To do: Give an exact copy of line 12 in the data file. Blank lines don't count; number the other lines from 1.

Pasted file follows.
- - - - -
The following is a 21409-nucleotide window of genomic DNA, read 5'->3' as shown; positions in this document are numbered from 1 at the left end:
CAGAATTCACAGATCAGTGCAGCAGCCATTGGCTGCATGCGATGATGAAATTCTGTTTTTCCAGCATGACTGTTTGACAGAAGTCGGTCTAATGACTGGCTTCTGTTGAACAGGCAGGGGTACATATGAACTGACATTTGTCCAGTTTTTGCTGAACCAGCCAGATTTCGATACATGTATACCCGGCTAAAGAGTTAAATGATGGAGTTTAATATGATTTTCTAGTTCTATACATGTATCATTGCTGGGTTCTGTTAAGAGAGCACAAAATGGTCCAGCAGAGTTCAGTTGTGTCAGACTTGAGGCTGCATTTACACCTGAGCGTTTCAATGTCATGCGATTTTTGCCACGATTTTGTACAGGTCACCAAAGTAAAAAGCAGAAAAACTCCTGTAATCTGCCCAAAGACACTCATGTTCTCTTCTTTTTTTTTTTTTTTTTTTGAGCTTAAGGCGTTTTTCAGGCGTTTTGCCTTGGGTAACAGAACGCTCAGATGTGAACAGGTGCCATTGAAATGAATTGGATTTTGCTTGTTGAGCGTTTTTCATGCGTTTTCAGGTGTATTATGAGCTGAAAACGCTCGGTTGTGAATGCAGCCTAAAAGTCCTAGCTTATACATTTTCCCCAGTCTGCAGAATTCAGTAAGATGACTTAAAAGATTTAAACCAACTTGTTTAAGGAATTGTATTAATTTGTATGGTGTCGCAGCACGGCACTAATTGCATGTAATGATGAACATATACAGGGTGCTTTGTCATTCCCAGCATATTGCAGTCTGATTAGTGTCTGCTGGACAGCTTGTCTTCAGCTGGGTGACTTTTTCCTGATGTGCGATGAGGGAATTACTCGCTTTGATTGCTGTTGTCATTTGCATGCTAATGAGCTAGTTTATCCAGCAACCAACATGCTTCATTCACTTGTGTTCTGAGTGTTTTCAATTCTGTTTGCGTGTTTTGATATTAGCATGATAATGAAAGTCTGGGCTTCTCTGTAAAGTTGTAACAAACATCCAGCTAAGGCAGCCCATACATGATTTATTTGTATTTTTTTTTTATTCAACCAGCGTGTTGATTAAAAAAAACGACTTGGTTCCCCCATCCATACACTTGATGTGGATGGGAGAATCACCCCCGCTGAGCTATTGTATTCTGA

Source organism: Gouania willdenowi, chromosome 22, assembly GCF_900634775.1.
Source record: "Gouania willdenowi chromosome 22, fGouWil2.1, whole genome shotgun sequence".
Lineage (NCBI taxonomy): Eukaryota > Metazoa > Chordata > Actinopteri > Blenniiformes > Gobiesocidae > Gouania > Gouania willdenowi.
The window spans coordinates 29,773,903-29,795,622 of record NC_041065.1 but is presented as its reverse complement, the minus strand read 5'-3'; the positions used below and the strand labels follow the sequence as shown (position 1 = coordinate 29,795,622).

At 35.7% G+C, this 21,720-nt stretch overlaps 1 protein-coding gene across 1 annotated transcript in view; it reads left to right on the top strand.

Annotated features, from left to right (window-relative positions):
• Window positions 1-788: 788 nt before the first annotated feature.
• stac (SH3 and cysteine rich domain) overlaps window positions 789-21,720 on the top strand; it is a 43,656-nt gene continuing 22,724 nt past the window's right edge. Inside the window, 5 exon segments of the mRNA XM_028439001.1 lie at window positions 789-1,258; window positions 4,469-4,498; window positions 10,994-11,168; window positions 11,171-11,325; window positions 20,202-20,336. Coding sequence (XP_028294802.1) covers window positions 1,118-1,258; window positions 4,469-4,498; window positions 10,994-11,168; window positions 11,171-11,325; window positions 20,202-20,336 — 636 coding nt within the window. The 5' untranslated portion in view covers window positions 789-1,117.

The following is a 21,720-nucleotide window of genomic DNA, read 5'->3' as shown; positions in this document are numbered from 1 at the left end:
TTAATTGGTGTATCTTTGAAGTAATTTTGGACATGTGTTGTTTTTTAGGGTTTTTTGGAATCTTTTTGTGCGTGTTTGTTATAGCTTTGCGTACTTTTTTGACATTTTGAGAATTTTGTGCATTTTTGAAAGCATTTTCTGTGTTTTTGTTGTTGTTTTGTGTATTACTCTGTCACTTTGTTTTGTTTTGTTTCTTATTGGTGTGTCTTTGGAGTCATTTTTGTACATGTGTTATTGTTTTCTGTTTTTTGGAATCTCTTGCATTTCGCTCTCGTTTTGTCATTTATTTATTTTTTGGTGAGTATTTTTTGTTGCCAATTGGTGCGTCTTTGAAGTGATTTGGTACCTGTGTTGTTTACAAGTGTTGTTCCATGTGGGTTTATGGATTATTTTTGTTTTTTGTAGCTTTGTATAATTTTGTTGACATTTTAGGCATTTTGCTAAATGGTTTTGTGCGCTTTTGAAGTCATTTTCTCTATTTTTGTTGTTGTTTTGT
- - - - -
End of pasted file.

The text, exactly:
TTAATTGGTGTATCTTTGAAGTAATTTTGGACATGTGTTGTTTTTTAGGGTTTTTTGGAATCTTTTTGTGCGTGTTTGTTATAGCTTTGCGTACTTTTTTGACATTTTGAGAATTTTGTGCATTTTTGAAAGCATTTTCTGTGTTTTTGTTGTTGTTTTGTGTATTACTCTGTCACTTTGTTTTGTTTTGTTTCTTATTGGTGTGTCTTTGGAGTCATTTTTGTACATGTGTTATTGTTTTCTGTTTTTTGGAATCTCTTGCATTTCGCTCTCGTTTTGTCATTTATTTATTTTTTGGTGAGTATTTTTTGTTGCCAATTGGTGCGTCTTTGAAGTGATTTGGTACCTGTGTTGTTTACAAGTGTTGTTCCATGTGGGTTTATGGATTATTTTTGTTTTTTGTAGCTTTGTATAATTTTGTTGACATTTTAGGCATTTTGCTAAATGGTTTTGTGCGCTTTTGAAGTCATTTTCTCTATTTTTGTTGTTGTTTTGT